It is not just enough that the Saudi women’s rights movement push for policy changes on its own. The international community must help them achieve their goals by applying diplomatic pressure on the Saudi government. Saudi Arabia is a member of the UN Human Rights Council (UNHRC). Last year, the Saudi Arabian government was rebuked by 36 of their fellow council member nations, including all EU members, for their “aggressive crackdown on free expression” and their “treatment of Saudi women who have challenged the kingdom’s strict rules.”(Cumming-Bruce, 2019) It is not just enough to officially rebuke them. Saudi Arabia’s actions to curb freedom of expression and to oppress Saudi women violate the essence of what the UNHRC is trying to accomplish. The UNHRC should vote to remove them from their position if they continue to violate the human rights of their women.
Saudi Arabia is a signatory to the UN’s 2030 Agenda for Sustainable Development. Under the agreement, the Saudi government committed to “achieve gender equality and empower all women and girls.” (Kutesa, 2015)Failure to achieve its commitments under this program should constitute grounds for international economic and/or trade sanctions until the Saudi government complies with its obligations to institute changes that protect the rights of women and girls to freely participate in public life as equals to men and boys. Failure to meet this program would also be irrefutable proof of Saudi Arabia’s unfitness for continuing to participate as a member of the UNHRC.
Further, the U.S. has the ability to apply their own sanctions against the Saudi government until they choose to implement policies that extend equal rights to all Saudi citizens. The Saudi government has been locked into a proxy war with Iran through the Yemeni Civil War. The U.S. is the main supplier of the military hardware – F-15s – and munitions that the Saudi military has employed in Yemen.(Walsh & Schmitt, 2018) The U.S. should make any future arms sales contingent on the Saudi government implementing policies that support its obligations to fight against human rights violations and to provide equal rights to Saudi women and girls. Additionally, the U.S. Saudi foreign relations have revolved around their common security goals in the Persian Gulf/Arabian Peninsula. They have cooperated on policies to become an effective counterbalance to Iran in the region. The U.S. and Saudi governments have also cooperated on counter-terrorism efforts in the region. (Alyas, 2018)The U.S. should use the continuation of security relationships as additional leverage points to encourage Saudi Arabia to implement equal rights policies.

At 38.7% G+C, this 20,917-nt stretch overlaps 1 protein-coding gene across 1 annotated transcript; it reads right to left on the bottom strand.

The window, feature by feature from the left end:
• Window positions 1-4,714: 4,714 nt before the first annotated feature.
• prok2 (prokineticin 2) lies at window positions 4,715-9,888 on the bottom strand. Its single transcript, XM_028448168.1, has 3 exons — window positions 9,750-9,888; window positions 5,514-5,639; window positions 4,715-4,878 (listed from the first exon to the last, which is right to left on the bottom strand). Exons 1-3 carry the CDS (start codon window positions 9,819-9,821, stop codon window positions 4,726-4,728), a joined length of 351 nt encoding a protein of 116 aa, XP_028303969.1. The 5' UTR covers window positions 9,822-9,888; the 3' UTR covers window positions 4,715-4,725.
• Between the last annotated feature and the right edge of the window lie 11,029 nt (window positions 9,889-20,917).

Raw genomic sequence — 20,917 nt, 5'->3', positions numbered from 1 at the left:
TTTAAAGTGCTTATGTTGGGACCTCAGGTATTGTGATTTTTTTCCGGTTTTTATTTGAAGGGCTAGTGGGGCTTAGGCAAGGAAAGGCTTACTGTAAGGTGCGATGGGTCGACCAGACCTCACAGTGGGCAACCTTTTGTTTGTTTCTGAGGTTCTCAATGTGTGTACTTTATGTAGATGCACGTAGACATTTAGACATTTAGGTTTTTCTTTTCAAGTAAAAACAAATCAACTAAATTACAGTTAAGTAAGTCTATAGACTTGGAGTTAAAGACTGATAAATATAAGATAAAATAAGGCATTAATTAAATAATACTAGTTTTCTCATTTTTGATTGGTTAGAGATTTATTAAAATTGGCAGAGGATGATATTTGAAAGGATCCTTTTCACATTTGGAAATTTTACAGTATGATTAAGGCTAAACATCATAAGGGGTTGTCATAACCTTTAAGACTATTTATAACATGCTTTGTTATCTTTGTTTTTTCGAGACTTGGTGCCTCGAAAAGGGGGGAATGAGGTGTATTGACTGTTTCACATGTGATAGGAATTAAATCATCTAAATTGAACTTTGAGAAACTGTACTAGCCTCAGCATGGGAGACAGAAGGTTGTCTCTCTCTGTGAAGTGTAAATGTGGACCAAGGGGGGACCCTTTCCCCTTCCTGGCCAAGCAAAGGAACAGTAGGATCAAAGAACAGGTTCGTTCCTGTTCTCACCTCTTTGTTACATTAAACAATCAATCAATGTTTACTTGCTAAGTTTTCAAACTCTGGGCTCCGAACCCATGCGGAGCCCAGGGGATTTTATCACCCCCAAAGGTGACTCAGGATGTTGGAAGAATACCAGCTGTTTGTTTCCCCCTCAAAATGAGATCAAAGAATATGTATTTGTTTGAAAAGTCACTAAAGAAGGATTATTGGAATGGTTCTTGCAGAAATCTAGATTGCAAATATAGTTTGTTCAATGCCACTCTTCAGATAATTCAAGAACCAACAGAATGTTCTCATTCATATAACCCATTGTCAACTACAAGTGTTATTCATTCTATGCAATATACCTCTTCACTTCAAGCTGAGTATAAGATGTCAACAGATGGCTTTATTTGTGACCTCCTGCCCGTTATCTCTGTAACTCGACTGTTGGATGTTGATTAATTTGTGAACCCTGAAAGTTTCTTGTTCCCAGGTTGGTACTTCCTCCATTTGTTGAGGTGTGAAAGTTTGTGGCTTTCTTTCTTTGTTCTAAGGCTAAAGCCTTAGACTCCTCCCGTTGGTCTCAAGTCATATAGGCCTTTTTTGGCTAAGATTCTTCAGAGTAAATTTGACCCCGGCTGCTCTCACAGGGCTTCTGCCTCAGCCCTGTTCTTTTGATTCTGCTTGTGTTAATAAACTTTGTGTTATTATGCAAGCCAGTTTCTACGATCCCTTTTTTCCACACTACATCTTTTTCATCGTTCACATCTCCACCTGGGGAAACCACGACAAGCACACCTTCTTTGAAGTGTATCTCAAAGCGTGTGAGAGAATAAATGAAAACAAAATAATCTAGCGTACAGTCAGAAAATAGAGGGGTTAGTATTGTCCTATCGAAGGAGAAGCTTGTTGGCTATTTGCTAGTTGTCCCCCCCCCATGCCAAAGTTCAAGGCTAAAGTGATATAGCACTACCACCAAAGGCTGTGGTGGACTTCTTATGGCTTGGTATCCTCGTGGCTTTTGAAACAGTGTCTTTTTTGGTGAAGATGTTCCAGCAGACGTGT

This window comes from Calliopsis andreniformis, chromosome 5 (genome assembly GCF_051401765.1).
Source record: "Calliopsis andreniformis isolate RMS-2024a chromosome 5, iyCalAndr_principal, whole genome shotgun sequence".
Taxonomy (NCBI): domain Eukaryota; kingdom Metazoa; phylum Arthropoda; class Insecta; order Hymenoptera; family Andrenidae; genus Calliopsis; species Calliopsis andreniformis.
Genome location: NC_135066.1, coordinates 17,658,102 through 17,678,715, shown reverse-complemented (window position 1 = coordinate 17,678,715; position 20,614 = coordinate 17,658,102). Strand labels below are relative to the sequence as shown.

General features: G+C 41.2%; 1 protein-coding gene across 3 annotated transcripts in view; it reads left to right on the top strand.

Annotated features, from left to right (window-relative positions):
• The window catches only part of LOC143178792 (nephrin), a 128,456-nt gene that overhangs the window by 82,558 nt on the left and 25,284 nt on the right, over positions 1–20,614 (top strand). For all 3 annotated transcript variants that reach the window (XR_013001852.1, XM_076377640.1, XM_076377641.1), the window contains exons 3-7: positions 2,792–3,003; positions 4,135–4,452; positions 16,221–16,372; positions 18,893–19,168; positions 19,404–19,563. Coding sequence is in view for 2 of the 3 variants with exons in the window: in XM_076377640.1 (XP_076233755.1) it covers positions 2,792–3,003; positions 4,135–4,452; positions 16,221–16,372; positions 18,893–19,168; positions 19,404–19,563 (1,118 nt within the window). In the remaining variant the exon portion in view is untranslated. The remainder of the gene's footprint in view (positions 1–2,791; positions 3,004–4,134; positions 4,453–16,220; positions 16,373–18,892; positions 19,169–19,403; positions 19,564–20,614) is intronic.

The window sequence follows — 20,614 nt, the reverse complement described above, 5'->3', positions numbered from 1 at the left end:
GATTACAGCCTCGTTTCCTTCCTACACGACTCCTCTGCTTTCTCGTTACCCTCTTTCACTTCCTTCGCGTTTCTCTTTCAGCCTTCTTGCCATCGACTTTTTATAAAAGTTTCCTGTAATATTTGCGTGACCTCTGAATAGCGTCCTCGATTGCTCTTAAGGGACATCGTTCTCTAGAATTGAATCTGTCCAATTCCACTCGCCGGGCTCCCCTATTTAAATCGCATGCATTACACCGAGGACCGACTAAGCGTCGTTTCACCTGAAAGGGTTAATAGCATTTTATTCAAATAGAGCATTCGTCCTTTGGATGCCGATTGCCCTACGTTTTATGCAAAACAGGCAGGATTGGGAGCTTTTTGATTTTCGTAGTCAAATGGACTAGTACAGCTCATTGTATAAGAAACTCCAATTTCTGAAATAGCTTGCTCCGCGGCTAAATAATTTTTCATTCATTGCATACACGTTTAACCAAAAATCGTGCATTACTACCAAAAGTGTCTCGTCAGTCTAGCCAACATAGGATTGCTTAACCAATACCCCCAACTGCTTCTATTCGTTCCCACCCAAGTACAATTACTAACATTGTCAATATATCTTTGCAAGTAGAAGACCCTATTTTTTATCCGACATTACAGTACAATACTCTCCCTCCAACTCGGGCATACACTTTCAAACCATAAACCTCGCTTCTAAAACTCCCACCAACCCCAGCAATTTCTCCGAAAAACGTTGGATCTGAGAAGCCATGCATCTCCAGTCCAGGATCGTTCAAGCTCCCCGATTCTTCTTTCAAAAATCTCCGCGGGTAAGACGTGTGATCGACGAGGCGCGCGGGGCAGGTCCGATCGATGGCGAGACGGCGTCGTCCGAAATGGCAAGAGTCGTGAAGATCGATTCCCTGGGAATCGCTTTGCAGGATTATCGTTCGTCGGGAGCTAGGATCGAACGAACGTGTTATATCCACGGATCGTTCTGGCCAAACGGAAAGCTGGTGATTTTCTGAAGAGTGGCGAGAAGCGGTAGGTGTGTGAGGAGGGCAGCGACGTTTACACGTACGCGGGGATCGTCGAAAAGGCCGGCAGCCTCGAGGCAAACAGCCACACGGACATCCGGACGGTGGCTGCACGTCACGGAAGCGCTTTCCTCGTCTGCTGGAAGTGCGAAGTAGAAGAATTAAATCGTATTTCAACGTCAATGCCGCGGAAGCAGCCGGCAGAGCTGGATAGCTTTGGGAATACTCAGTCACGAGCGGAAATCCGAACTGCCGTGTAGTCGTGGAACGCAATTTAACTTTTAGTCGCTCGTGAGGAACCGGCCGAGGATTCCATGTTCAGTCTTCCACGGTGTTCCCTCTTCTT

Saudi Arabia, of course, is a major exporter of oil to the European Union. It is also a major import nation because of the lack of natural resources on the Arabian Peninsula. Three of Saudi’s top ten import partners are EU member nations – Germany, France, and Italy. EU member nations have also been the source of military arms that have been used by Saudi in Yemen. (Global Edge, 2020)The European Union has been a long-time supporter of equal rights on the basis of sex and gender identification. The EU adopted its Charter of Fundamental Rights of the European Union in 2000. Article 23 states – Equality between men and women must be ensured in all areas, including employment, work and pay. (European Commission, 2000)Both the EU and Saudi governments have expressed the desire for trade and security agreements; instead of the bilateral agreements that exist between Saudi Arabia and individual EU member nations.(Oppenheim, 2019) The EU could stipulate adherence to UN standards for equal rights and fulfilling obligations under the Sustainable Development program are required to be met before the EU enters into any agreements with Saudi Arabia.
Realistically, the US and EU are unlikely to use their positions to help the Saudi women’s rights movement. The US and EU desire to continue trading with the Saudi government is too great to jeopardize over supporting a single issue that is essentially internal to Saudi Arabia. The Saudi women’s rights movement should continue to push for further internal reform. It should appeal directly to the UN if the Saudi regime continues to resist further efforts to roll back the male guardianship system. The UNHRC should stop ignoring Saudi Arabia’s demonstrably poor record on human and women’s rights and push for its immediate removal from the UNHRC. The UN should also impose economic and diplomatic sanctions on the Saudi government until it becomes compliant with its obligations as a UN member and signatory to the 2030 Agenda for Sustainable Development. Saudi women should heed the words of Iranian women’s right activist Shaparak Shajarizadeh, “Don’t wait for anyone to hand you your rights.” (Mahtani, 2020)